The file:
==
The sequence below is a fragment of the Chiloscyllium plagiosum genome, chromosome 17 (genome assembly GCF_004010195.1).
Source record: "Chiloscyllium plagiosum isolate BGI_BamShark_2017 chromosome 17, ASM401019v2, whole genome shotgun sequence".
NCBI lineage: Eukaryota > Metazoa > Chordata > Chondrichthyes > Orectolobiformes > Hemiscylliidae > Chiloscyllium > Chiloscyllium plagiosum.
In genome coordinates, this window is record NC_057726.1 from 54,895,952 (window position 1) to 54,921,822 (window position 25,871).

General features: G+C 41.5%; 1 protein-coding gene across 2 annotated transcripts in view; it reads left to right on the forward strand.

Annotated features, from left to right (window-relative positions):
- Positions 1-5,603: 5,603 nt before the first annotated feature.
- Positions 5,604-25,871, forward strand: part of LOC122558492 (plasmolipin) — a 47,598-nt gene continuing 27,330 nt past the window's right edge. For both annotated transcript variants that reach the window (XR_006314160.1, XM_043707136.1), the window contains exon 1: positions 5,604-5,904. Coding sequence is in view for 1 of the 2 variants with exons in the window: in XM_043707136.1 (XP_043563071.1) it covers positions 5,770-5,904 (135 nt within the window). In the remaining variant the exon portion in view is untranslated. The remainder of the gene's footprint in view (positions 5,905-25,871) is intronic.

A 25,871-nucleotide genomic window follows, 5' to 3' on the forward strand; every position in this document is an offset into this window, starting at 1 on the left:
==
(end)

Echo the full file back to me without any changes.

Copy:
The sequence below is a fragment of the Chiloscyllium plagiosum genome, chromosome 17 (genome assembly GCF_004010195.1).
Source record: "Chiloscyllium plagiosum isolate BGI_BamShark_2017 chromosome 17, ASM401019v2, whole genome shotgun sequence".
NCBI lineage: Eukaryota > Metazoa > Chordata > Chondrichthyes > Orectolobiformes > Hemiscylliidae > Chiloscyllium > Chiloscyllium plagiosum.
In genome coordinates, this window is record NC_057726.1 from 54,895,952 (window position 1) to 54,921,822 (window position 25,871).

General features: G+C 41.5%; 1 protein-coding gene across 2 annotated transcripts in view; it reads left to right on the forward strand.

Annotated features, from left to right (window-relative positions):
- Positions 1-5,603: 5,603 nt before the first annotated feature.
- Positions 5,604-25,871, forward strand: part of LOC122558492 (plasmolipin) — a 47,598-nt gene continuing 27,330 nt past the window's right edge. For both annotated transcript variants that reach the window (XR_006314160.1, XM_043707136.1), the window contains exon 1: positions 5,604-5,904. Coding sequence is in view for 1 of the 2 variants with exons in the window: in XM_043707136.1 (XP_043563071.1) it covers positions 5,770-5,904 (135 nt within the window). In the remaining variant the exon portion in view is untranslated. The remainder of the gene's footprint in view (positions 5,905-25,871) is intronic.

A 25,871-nucleotide genomic window follows, 5' to 3' on the forward strand; every position in this document is an offset into this window, starting at 1 on the left: